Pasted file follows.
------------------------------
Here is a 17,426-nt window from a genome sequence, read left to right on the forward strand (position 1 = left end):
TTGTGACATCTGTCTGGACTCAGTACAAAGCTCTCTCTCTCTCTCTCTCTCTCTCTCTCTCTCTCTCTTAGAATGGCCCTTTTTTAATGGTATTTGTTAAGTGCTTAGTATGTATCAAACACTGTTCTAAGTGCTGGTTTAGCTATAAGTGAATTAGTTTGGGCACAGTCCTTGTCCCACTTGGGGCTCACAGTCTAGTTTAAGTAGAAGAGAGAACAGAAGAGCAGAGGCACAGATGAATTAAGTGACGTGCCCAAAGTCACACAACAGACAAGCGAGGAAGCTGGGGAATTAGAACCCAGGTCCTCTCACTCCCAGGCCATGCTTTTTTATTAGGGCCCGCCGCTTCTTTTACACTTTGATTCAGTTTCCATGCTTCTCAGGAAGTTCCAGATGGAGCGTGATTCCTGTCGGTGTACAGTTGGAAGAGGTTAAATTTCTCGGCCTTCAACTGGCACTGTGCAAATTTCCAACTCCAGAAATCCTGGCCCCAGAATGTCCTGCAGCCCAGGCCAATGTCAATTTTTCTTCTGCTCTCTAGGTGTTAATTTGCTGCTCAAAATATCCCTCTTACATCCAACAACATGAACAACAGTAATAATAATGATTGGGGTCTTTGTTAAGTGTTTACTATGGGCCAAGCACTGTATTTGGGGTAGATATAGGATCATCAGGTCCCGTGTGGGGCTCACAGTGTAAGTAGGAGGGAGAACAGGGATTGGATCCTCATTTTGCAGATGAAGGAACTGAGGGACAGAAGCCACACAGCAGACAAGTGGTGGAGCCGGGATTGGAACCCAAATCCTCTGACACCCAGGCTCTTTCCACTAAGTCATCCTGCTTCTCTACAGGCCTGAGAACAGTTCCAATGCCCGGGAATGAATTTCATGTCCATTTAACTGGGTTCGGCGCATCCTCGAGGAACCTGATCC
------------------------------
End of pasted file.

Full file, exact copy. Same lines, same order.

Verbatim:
Here is a 17,426-nt window from a genome sequence, read left to right on the forward strand (position 1 = left end):
TTGTGACATCTGTCTGGACTCAGTACAAAGCTCTCTCTCTCTCTCTCTCTCTCTCTCTCTCTCTCTCTTAGAATGGCCCTTTTTTAATGGTATTTGTTAAGTGCTTAGTATGTATCAAACACTGTTCTAAGTGCTGGTTTAGCTATAAGTGAATTAGTTTGGGCACAGTCCTTGTCCCACTTGGGGCTCACAGTCTAGTTTAAGTAGAAGAGAGAACAGAAGAGCAGAGGCACAGATGAATTAAGTGACGTGCCCAAAGTCACACAACAGACAAGCGAGGAAGCTGGGGAATTAGAACCCAGGTCCTCTCACTCCCAGGCCATGCTTTTTTATTAGGGCCCGCCGCTTCTTTTACACTTTGATTCAGTTTCCATGCTTCTCAGGAAGTTCCAGATGGAGCGTGATTCCTGTCGGTGTACAGTTGGAAGAGGTTAAATTTCTCGGCCTTCAACTGGCACTGTGCAAATTTCCAACTCCAGAAATCCTGGCCCCAGAATGTCCTGCAGCCCAGGCCAATGTCAATTTTTCTTCTGCTCTCTAGGTGTTAATTTGCTGCTCAAAATATCCCTCTTACATCCAACAACATGAACAACAGTAATAATAATGATTGGGGTCTTTGTTAAGTGTTTACTATGGGCCAAGCACTGTATTTGGGGTAGATATAGGATCATCAGGTCCCGTGTGGGGCTCACAGTGTAAGTAGGAGGGAGAACAGGGATTGGATCCTCATTTTGCAGATGAAGGAACTGAGGGACAGAAGCCACACAGCAGACAAGTGGTGGAGCCGGGATTGGAACCCAAATCCTCTGACACCCAGGCTCTTTCCACTAAGTCATCCTGCTTCTCTACAGGCCTGAGAACAGTTCCAATGCCCGGGAATGAATTTCATGTCCATTTAACTGGGTTCGGCGCATCCTCGAGGAACCTGATCC